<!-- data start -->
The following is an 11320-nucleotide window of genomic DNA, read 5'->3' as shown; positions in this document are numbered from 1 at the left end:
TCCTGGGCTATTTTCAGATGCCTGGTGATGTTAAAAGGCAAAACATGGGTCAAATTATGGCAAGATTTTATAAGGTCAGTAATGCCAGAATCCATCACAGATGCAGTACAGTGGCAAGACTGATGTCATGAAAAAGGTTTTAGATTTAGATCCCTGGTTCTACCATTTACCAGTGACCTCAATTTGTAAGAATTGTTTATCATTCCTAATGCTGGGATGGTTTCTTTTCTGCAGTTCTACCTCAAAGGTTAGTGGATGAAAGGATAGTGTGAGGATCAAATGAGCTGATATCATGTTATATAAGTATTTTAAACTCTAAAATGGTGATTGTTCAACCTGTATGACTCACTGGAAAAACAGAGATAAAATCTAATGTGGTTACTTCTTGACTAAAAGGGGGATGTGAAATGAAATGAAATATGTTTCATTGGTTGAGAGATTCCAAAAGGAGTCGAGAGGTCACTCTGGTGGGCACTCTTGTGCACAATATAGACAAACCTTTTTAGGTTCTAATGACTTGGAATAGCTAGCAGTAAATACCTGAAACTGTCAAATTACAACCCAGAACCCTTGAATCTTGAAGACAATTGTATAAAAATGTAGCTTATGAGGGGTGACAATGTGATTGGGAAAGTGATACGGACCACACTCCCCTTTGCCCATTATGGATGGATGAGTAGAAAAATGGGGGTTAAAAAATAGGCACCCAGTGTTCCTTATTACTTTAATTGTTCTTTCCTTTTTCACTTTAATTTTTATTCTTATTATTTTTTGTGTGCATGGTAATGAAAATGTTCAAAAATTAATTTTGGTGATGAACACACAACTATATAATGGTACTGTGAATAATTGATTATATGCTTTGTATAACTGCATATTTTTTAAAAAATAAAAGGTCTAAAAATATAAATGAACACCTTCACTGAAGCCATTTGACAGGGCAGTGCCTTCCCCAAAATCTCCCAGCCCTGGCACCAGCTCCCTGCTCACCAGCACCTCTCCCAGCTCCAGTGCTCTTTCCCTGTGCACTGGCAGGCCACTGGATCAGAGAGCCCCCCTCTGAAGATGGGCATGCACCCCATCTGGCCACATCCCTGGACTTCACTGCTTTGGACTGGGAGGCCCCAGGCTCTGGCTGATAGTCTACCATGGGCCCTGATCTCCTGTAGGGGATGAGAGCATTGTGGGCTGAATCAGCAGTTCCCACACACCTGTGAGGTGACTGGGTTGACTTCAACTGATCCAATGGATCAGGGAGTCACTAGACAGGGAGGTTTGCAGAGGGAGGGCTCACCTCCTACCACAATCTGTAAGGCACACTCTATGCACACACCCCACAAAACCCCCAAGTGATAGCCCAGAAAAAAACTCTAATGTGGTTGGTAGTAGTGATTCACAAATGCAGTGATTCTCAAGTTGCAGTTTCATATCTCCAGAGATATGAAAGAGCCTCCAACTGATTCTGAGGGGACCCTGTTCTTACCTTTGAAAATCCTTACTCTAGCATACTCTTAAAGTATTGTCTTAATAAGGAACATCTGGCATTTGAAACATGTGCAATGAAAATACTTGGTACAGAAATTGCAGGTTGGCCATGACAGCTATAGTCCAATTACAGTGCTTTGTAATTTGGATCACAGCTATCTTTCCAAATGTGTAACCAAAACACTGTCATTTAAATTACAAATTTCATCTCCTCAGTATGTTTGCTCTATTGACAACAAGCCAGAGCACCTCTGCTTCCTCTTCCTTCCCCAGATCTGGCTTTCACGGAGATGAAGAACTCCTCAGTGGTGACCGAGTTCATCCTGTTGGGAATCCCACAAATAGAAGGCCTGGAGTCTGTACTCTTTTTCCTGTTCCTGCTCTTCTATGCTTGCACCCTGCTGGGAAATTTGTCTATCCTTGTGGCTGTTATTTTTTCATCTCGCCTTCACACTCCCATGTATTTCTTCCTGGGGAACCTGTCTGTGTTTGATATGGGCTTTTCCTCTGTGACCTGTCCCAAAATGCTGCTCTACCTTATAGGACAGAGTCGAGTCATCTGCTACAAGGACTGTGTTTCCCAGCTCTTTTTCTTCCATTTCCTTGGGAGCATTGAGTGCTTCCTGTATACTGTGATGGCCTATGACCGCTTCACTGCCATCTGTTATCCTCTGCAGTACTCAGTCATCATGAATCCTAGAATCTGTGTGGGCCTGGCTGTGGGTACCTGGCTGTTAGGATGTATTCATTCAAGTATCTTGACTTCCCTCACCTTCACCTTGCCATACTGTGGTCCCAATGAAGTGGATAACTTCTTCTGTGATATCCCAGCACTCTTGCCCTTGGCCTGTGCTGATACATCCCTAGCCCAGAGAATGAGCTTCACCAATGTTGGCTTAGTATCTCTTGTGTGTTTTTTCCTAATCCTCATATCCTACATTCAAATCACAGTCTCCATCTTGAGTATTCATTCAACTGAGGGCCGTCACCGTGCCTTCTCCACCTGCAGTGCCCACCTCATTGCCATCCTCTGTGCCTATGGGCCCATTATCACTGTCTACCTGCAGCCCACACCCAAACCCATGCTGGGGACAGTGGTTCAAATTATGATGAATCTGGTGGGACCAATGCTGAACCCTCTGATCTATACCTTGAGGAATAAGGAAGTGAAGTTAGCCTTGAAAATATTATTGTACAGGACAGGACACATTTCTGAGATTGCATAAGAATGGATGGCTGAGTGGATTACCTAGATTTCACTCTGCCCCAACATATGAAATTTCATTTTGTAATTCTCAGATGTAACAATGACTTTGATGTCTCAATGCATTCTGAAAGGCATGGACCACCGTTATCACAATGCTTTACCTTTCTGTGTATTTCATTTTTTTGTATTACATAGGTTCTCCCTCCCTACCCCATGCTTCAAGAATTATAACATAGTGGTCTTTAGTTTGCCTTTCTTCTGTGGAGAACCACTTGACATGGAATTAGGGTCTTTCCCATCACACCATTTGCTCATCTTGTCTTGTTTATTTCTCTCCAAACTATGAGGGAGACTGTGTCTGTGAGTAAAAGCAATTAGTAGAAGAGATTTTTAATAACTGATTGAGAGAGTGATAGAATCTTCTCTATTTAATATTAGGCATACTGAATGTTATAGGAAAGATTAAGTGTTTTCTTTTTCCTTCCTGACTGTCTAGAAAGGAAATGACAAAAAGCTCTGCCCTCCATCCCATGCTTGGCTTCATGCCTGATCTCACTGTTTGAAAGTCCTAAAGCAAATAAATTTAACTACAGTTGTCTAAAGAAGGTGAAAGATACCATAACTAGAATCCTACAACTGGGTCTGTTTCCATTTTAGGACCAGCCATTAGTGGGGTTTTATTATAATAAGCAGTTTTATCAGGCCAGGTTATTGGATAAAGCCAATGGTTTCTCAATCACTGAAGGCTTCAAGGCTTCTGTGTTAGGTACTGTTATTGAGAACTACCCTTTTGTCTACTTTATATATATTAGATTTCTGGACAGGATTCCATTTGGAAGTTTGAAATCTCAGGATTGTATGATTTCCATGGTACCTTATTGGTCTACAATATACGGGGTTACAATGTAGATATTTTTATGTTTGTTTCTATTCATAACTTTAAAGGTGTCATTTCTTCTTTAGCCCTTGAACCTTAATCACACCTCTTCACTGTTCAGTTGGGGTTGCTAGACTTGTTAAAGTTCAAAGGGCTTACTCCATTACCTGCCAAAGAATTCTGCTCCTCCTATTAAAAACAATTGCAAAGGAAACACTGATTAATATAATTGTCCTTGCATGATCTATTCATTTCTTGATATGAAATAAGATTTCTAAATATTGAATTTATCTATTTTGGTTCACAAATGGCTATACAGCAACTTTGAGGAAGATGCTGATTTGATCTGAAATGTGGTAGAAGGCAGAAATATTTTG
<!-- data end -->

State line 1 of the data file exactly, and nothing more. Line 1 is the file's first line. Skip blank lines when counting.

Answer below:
The following is an 11320-nucleotide window of genomic DNA, read 5'->3' as shown; positions in this document are numbered from 1 at the left end: